Thanks to all the tall people who ran the NYC Marathon in 2014.
The wind eventually died down in the middle of the race but reared it’s ugly head during the last 10kms. As I was running the home stretch into Central Park, I had no one to hide behind and it was so windy, I remember thinking, “Come on! I’ve made it this far – wind you have made your point!” I had a PB to set.
This is my “wind you will not beat me” face.
Suffice to say, I think wind would be the absolute worst weather condition to run in. You can’t practice running in the wind all that well. It’s too unpredictable.
Days where it’s -30 or +30, you just have to choose the right equipment and get yourself out the door. This past week I’ve been wearing all the running clothes I own. I never find I get cold on my runs, it’s the exact opposite actually. Sometimes I overdress and come home a sweaty mess. Rather a bit too hot than too cold though on days where it’s -100.
So when did the Angels end up doing the tempo this week? Saturday – in all our glory in temperatures with a windchill of -36. It was almost 2 hours of non-stop freezing running fun.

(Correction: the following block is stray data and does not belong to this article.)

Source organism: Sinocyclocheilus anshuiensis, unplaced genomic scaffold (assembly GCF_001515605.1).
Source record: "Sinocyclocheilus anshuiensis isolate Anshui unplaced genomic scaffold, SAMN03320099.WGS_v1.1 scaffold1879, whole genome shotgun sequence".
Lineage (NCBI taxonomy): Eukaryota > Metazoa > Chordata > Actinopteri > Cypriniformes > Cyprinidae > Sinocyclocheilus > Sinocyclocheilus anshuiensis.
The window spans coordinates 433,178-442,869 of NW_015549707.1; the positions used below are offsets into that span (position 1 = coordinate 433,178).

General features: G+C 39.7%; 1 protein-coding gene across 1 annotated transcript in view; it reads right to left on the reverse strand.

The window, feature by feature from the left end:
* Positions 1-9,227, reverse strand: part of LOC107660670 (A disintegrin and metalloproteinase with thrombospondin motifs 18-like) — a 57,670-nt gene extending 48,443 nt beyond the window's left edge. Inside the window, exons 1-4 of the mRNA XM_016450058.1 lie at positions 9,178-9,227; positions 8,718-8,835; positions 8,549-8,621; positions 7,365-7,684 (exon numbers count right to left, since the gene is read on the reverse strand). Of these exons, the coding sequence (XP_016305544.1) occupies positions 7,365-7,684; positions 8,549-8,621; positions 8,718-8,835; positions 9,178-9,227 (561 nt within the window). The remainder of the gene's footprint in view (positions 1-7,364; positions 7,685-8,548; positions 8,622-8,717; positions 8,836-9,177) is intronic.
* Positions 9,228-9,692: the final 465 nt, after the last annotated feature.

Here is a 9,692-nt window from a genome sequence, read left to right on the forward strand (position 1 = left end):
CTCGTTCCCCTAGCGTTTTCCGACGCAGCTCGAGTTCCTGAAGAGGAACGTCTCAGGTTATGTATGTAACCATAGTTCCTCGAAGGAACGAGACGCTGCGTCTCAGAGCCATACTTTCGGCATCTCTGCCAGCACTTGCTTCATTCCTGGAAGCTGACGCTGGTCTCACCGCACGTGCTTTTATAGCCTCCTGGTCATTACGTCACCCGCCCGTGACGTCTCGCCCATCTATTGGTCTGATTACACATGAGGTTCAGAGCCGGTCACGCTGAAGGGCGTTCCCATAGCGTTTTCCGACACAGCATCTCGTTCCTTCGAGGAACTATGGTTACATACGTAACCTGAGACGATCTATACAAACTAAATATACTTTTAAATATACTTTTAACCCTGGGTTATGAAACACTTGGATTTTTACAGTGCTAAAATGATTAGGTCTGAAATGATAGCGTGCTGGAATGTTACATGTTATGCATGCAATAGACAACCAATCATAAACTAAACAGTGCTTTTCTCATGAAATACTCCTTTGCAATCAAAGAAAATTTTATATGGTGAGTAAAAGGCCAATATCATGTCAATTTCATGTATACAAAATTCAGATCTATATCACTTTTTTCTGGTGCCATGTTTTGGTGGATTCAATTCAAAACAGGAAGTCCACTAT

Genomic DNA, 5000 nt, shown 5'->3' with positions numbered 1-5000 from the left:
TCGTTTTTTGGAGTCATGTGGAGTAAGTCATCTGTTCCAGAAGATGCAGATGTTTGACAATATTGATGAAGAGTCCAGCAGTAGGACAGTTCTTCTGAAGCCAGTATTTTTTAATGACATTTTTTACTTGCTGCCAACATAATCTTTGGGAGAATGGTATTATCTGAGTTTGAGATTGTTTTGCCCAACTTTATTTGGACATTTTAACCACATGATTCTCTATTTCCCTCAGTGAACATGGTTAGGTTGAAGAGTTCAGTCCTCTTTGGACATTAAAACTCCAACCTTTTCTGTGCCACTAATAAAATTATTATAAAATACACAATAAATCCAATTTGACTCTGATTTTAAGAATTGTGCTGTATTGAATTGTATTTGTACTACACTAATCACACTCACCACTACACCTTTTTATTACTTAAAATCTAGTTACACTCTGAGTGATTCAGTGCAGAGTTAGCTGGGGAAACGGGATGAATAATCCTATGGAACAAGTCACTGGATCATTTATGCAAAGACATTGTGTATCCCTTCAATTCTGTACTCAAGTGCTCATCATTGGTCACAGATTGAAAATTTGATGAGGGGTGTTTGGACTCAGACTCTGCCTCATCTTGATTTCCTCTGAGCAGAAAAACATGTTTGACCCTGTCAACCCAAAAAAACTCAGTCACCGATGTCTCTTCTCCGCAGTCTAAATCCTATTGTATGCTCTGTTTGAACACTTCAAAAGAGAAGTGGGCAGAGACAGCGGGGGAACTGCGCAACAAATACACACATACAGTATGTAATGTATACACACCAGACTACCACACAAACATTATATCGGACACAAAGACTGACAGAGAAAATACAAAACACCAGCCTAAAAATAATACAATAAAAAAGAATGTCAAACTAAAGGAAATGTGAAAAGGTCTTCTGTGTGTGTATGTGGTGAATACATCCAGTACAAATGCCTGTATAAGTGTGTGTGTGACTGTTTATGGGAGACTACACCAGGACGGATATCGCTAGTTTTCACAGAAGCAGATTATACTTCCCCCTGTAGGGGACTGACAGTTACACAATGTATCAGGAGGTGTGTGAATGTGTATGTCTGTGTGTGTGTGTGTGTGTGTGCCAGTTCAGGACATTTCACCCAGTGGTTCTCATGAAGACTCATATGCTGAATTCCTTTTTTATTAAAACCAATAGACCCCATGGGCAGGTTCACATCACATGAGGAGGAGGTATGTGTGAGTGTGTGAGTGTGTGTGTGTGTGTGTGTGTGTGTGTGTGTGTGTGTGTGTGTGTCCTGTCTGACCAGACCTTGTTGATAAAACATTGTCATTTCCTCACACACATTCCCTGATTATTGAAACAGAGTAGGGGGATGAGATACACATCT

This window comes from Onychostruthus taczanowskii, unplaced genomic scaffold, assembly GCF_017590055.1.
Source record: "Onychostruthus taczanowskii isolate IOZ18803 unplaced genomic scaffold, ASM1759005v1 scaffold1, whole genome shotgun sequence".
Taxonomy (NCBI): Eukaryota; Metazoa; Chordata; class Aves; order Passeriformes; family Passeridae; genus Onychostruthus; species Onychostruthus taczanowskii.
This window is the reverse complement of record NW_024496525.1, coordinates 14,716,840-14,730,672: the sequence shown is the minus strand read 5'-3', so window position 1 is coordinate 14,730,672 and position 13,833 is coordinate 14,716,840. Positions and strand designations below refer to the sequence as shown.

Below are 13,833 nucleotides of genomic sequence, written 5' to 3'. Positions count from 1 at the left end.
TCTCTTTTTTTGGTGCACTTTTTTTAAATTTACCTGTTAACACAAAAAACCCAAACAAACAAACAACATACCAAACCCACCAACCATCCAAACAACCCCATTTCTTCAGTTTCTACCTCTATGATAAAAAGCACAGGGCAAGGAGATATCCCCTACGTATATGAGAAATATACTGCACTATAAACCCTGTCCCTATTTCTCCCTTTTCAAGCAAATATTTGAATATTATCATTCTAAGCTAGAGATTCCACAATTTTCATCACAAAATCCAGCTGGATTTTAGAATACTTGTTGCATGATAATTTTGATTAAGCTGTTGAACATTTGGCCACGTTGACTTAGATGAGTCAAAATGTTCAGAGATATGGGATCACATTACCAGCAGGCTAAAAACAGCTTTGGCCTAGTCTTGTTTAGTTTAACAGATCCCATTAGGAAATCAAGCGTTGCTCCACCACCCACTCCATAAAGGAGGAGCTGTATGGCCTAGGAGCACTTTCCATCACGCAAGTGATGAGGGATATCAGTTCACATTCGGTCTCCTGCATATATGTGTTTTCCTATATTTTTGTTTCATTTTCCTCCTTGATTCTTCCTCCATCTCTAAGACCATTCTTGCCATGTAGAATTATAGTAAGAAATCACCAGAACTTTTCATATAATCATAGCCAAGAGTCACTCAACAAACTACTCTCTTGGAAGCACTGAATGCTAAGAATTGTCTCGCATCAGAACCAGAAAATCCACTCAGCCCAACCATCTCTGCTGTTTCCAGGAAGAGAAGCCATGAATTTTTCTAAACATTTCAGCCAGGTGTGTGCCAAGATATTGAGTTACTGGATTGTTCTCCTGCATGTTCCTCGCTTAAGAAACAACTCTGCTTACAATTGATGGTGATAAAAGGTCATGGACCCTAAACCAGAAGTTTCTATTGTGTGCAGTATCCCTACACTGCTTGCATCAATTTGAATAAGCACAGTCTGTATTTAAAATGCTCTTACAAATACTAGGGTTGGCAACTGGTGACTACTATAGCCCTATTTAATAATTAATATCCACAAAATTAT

I sound like a broken record, but there’s no way I would have left my warm bed on Saturday morning to literally have ice build up on my eye lashes to run by myself. Angel Heather made a comment afterwards that if felt badass to be out running in such a big group. A group of us were running home together afterwards and I heard a man say, “crazy girls” as we ran by. The Angels are so crazy and so badass.
That being said, when I got home I sat in the shower for 1/2 hour, using up all of the hot water and then went back to my warm bed.
Let’s talk crockpots. For those that know me, I love my crockpot. I endorse them in my spare time. You can make anything in a crockpot.
This is one of my new favourite crockpot recipes. It’s vegetarian, super easy, filling and makes a ton. It usually makes enough for three-ish dinners for Andrew and I (but if you aren’t 6’7 and/or running 120km/week you could probably stretch it out to four). I usually serve it with naan bread and salad.
- 1 15-ounce can black beans, drained and rinsed
- 1 15-ounce can yellow corn, drained and rinsed
- 2 15-ounce jars of mild or medium salsa, divided
- 1 15-ounce can of diced fire roasted tomatoes and green chiles
- 1 cup un-cooked quinoa + ½ cup water
- 4 ounces cream cheese (light or fat free is okay)
- salt and pepper to taste
- 1 cup shredded Mexican style cheese
- optional: chopped cilantro, diced tomatoes, diced avocado, sour cream
- Add beans, corn, 1 jar salsa, diced tomatoes and chiles, quinoa, water, cream cheese, and salt and pepper to the slow cooker. Stir everything together.
- Pour remaining jar of salsa on top, then sprinkle with shredded cheese. Cover and cook 4-5 hours on high or 5-7 hours on low.
- Uncover, top with tomatoes, avocados, sour cream, and chopped cilantro and serve.
*Recipe has been adapted from here